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Re: Sri Kottamangalam Varadacharya

From: sampath kumar (sampathkumar_2000_at_yahoo.com)
Date: Tue Mar 07 2000 - 02:29:48 PST

--- Krishna Kalale <kkalale1@san.rr.com> wrote:
> I personally feel that the single most significant
> failure of our community > to date is :  "that we
have some how not doing> enough to protect the 
> knowledge offered by our acharyas and obviously our
> own children will lose > all that knowledge". the >
most important duty for all of us is protection of
> vedas, mantras, > shastras, bhasyas, vyakhyanams and
translating them> to a language and 
> medium ( books in different languages, cassettes, 
> CDs, video cassettes > etc.).  With so much
technology available I dont> want to even think of the

> idea that 3 generations after us,  one young person
> might say aloud " my > ancestors screwed up reall
bad!  they were so stupid> that with all the 
> technology available to them they did not protect
> and preserve the eternal > knowledge offered to them
by acharyas".
> 
While I am writing this, 
>  I feel devastated by that thought that as time
> passes we may never recover 
> such divine thoughts of our older pundits.
> 
Tranmission of knowledge is
> the key for survival of 
> our system of thought.  

Dear Sri.Krishna Kalale,
Adiyen fully shares your thoughts. You have said it
all with so much genuine emotion that nobody can fail
to see you are very sincere. What you have said is
absolutely true. One is not at all sure if our
religious tradition will ever survive and flourish in
the 3rd millennium.

Adiyen too, like you, is often struck by how scant is
our present-day work to popularize and disseminate the
ancient literature and works of our religion and
'sampradAyam'. Whatever feeble efforts are there in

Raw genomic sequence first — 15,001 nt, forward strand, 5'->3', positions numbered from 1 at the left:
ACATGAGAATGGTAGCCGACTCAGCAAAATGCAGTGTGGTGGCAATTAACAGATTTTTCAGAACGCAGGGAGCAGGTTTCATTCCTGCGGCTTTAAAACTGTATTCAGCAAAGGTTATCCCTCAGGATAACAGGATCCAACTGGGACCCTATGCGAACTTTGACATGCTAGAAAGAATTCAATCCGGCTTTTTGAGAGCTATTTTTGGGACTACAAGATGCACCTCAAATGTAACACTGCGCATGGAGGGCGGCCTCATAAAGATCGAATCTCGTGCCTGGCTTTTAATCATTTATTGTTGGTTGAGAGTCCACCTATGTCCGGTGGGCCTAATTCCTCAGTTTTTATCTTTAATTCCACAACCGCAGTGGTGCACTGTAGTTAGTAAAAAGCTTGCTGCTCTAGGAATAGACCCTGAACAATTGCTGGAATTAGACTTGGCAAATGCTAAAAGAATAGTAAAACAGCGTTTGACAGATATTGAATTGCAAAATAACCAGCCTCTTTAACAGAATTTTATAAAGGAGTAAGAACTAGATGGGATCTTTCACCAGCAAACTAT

India or abroad, though admirable in purpose and
sincerity, unfortunately are of no great interest to
the large mass of our younger brethren today.

To tell you the truth nothing any of us in our
generation is doing, or trying to do in any which way,
really appeals to our children and youthful brothers
and sisters. This may sound very pessimistic but it is
the raw truth. 

We keep glorifying our past. But that's about all we
are able to do. We are accomplishing next to nothing
in the present which is capable of really enthusing
the present and next generations. And for their part
they do not hesitate to severely tell us, "Look here,
you can say and do what you want, but a tradition or
system of thought whose past is always being portrayed
to be much more interesting than its present simply
has no future."

The most important question in adiyen's veiw is to
first ask:
 
How can we vividly show to the next generation that
our past and present religious tradition is really a
very precious thing and it is worth preserving for the
future? How can we get the large mass of our young
generation (and not just a few thousands) to really
believe that they have a big, big stake in their
religious legacy? 

If one were not convinced that one's 'family jewels'
bequeathed by a great-great-grandmother will not fetch
10 times its present value in the year 2015, would one
ever bother to husband it carefully in a safe-vault
today? 

So how to invest our religious past and present with 
"future-value"? How do we accomplish that?
  
dAsan,
Sampathkumaran 


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